Here you can read an informative article about Easter celebrations in Britain.
Friday, 18 April 2014
Thursday, 17 April 2014
An idiom is a phrase where the words together have a meaning that is different from the dictionary definitions of the individual words, which can make idioms hard for ESL students and learners to understand.
Here you can find a site which provides English idiomatic expressions, with definitions, arranged alphabetically.
Now you can watch some helpful videos to discover lots of idioms! Have fun!
Tuesday, 15 April 2014
Monday, 14 April 2014
This afternoon I had the chance to meet Erri De Luca at a seminar at the local library. He is a famous Italian novelist, translator and poet. He is self-taught in several languages including Ancient Hebrew and Yiddish. In 2013, he received the European Prize for Literature. I was just impressed by his limpid and intense speech, his capability to use words to illuminate his own personal experiences, emotions and values while inspiring everyone to ponder over their own life.
Here you can read a beautiful interview by Kourosh Ziabari to discover this fascinating writer.
Invincible is not the one who always wins, but who, defeated and defeated, never stops standing up to fight again.
Erri De Luca
Thursday, 10 April 2014
Tuesday, 8 April 2014
William Shakespeare is Britain's national poet, the world's most performed and translated playwright. He was born about 450 years ago - on 23 April 1564 to be exact - the same year as Galileo. He died about 400 years ago - on 23 April 1616 - the same day as Miguel de Cervantes whose Don Quixote is considered to be the first modern European novel. He added hundreds of words to the English language; coined expressions that anyone who speaks English probably uses every day – made a virtue of necessity, dead as a doornail, fair play, neither here nor there - and wrote plays that still inspire audiences of every generation and in every language spoken on the planet.
Click here to find suggestions for teaching and learning William Shakespeare in honour of his 450th birthday!
Thursday, 3 April 2014
Tuesday, 1 April 2014
AN APRIL DAY
When the warm sun, that brings
Seed-time and harvest, has returned again,
'T is sweet to visit the still wood, where springs
The first flower of the plain.
I love the season well,
When forest glades are teeming with bright forms,
Nor dark and many-folded clouds foretell
The coming-on of storms.
From the earth's loosened mould
The sapling draws its sustenance, and thrives;
Though stricken to the heart with winter's cold,
The drooping tree revives.
The softly-warbled song
Comes from the pleasant woods, and colored wings
Glance quick in the bright sun, that moves along
The forest openings.
When the bright sunset fills
The silver woods with light, the green slope throws
Its shadows in the hollows of the hills,
And wide the upland glows.
And when the eve is born,
In the blue lake the sky, o'er-reaching far,
Is hollowed out and the moon dips her horn,
And twinkles many a star.
Inverted in the tide
Stand the gray rocks, and trembling shadows throw,
And the fair trees look over, side by side,
And see themselves below.
Sweet April! many a thought
Is wedded unto thee, as hearts are wed;
Nor shall they fail, till, to its autumn brought,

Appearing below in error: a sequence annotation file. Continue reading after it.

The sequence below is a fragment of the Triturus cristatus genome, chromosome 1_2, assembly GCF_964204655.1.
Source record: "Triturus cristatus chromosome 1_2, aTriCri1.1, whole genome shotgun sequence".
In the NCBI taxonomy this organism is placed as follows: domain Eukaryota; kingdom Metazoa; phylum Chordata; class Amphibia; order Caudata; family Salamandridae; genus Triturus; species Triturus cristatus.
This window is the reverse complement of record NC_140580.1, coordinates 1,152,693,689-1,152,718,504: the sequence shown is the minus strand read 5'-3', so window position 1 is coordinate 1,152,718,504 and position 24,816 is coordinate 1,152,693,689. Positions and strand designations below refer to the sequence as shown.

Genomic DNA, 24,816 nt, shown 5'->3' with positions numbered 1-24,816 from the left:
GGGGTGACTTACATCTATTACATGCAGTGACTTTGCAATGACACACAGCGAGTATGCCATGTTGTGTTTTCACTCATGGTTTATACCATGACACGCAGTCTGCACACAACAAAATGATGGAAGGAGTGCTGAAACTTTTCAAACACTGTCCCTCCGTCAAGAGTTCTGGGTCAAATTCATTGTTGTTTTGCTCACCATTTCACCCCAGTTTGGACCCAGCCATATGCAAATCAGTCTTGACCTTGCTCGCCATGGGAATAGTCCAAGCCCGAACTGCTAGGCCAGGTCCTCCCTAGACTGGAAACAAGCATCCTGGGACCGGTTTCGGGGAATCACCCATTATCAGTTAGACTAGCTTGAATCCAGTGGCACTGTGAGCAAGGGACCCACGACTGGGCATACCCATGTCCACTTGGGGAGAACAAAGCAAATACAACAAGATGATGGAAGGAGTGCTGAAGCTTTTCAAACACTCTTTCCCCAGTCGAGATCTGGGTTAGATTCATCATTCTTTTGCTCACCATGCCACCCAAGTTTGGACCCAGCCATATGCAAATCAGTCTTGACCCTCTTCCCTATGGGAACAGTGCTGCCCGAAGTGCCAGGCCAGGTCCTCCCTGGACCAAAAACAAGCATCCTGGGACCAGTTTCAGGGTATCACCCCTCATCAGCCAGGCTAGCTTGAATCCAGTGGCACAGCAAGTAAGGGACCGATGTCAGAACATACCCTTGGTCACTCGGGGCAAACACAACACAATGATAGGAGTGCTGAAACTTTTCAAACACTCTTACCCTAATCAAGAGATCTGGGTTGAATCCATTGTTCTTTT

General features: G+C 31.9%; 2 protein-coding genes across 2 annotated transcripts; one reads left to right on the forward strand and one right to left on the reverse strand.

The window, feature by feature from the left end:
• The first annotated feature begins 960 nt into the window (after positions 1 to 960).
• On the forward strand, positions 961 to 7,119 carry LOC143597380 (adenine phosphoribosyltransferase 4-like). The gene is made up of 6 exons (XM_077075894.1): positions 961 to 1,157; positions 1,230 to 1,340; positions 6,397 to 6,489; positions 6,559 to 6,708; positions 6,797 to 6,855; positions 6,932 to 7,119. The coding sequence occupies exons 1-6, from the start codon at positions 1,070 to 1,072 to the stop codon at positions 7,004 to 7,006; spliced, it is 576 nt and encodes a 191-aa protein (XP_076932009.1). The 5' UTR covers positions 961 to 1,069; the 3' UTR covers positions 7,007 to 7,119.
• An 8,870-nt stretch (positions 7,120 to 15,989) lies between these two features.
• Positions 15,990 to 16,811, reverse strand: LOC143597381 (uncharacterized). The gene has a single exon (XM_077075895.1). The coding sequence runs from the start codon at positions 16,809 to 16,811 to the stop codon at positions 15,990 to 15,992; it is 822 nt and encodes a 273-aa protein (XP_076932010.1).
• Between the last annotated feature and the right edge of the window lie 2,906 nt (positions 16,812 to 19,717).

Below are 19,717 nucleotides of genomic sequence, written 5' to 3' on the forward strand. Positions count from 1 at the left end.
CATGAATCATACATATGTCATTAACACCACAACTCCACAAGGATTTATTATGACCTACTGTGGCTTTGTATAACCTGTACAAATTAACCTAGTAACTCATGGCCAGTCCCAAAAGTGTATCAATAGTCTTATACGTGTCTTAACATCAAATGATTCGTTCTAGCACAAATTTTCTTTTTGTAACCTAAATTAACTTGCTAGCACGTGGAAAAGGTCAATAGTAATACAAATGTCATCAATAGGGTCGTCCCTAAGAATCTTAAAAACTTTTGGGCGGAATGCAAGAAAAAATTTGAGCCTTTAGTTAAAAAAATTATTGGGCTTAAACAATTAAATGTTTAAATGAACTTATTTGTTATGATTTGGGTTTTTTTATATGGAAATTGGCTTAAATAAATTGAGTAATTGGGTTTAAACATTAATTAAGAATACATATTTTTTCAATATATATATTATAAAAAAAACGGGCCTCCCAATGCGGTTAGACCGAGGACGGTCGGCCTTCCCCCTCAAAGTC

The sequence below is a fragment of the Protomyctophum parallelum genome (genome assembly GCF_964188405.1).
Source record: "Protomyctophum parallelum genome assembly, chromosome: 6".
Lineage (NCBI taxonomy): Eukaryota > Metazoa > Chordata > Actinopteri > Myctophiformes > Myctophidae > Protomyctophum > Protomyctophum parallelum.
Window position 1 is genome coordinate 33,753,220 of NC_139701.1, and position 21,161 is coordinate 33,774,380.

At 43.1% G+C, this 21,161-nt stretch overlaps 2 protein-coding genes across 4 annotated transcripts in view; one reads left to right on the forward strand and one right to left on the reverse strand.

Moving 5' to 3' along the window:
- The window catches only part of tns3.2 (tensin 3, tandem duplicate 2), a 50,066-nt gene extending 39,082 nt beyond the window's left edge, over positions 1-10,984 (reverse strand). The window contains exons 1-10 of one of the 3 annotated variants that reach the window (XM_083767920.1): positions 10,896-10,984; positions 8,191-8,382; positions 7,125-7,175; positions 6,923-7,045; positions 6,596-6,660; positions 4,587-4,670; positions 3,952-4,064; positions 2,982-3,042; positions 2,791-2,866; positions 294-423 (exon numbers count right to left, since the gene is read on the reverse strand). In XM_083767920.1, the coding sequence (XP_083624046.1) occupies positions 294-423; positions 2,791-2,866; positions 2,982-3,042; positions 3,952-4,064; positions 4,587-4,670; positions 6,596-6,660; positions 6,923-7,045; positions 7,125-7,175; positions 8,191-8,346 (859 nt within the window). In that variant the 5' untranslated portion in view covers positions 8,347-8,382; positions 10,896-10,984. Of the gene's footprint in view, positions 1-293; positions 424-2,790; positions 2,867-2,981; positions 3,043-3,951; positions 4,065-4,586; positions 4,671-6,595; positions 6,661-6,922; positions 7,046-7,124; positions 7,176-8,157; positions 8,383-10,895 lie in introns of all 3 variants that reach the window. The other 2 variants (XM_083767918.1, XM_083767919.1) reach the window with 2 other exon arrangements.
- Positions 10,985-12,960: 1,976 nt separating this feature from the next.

Life's golden fruit is shed.
Henry Wadsworth Longfellow (1807-1882)
Sunday, 30 March 2014
The Tempest is generally regarded as Shakespeare’s last play, first performed in 1611 for King James I and again for the marriage festivities of Elizabeth, the King’s daughter, to Frederick, the Elector Palatine.
Scholars attribute the immediate source of the play to the 1609 shipwreck of an English ship in Bermuda and travellers’ reports about the island and the tribulation of the mariners. The period in which it was written, the 17th century age of exploration, the circumstances of its performance at court, and the context of the playwright’s writing career suggest some of its rich themes and ambiguities.
The play can be read as Shakespeare’s commentary on European exploration of new lands. Prospero lands on an island with a native inhabitant, Caliban, a being he considers savage and uncivilized. He teaches this “native” his language and customs, but this nurturing does not change the creature’s nature, at least from Prospero’s point of view. But Prospero does not drive Caliban away, rather he enslaves him, forcing him to do work he considers beneath himself and his noble daughter. As modern readers, sensitive to the legacy of colonialism, we need to ask if Shakespeare sees this as the right order: What are his views of imperialism and colonialism? What are our 20th century reactions to the depiction of the relationship between the master and slave, shown in this play?
The theme of Utopianism is linked to the explorations of new lands. Europeans were intrigued with the possibilities presented for new beginnings in these “new” lands. Was it possible to create an ideal state when given a chance to begin anew? Could humans hope to recreate a “golden age,” in places not yet subject to the ills of European social order? Could there be different forms of government? Would humans change if given a second chance in an earthly Paradise?
The play emphasizes dramatic effects. Because it was performed at court, there is a lot of stage business: music, dance, masque-like shows. The role of the artist is explored through Prospero’s use of his magic, and parallels can be drawn to Shakespeare’s own sense of his artistry.
Finally, knowing that this is Shakespeare’s last play, it is intriguing to explore autobiographical connections. Does he see himself in Prospero? Does he feel somehow isolated, in need of reconciliation? How is this play a culmination of other themes he has explored?
Here you can find the full text of the play.